Viant focuses on establishing a deterministic household ID — and you can’t cobble that together strictly with first-party data. We pull household IDs from our people-based data infrastructure, which includes identifiers such as name, email, phone and, critically, a physical home address. 

Viant’s patented householding methodology uses IP addresses that meet specific criteria such as residential internet service provider, number of devices, plus the times of day these devices are associated with the IP. Then we extrapolate latitude and longitude coordinates from geo-enabled devices to deterministically match them back to our registered physical address. 

The result of this admittedly complicated process is a highly accurate — deterministic — household ID.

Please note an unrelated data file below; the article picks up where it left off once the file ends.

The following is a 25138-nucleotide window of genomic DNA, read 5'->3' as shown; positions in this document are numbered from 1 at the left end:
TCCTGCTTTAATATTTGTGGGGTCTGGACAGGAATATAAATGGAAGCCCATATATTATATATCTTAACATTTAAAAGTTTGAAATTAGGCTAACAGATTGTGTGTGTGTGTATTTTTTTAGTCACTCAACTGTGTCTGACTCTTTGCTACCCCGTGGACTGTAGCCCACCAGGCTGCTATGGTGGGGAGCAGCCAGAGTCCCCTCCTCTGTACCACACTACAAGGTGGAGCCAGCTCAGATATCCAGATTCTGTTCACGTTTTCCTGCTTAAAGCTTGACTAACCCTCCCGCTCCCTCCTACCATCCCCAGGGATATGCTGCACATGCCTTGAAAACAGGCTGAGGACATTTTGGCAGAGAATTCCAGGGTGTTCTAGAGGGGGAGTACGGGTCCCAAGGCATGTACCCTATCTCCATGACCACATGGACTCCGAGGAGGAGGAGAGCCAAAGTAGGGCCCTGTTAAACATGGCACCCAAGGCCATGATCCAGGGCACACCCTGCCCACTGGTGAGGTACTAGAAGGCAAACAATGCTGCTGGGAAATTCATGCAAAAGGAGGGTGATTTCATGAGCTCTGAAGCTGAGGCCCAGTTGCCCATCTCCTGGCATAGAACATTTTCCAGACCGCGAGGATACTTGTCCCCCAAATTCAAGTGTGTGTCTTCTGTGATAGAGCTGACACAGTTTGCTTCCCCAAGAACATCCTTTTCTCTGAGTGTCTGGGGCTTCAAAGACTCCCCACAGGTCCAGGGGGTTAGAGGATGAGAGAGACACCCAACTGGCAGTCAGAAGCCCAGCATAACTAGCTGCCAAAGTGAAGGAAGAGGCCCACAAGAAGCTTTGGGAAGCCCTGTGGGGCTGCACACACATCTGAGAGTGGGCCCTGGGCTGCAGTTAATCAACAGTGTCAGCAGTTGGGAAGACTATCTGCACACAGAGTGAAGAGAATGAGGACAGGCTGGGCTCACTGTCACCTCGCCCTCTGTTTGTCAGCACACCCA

This householding process is possible because we have physical addresses as part of our registered user database. Other “household” solutions use IP address targeting or another probabilistic methodology to group users into a “household.” Our method applies registered user data to determine real households.

Viant’s Householding vs Other Deterministic Solutions

Another “deterministic” approach we’ve seen requires that users provide emails for the identifier to be effective. The challenge with this approach is scale.

For example, in order for email to be available across the open web, publishers would need to require that users provide their email and, essentially, log in to their sites. As a consumer, you can imagine the headache this would cause, and not to mention the reluctance by consumers to opt into a “logged-in web”.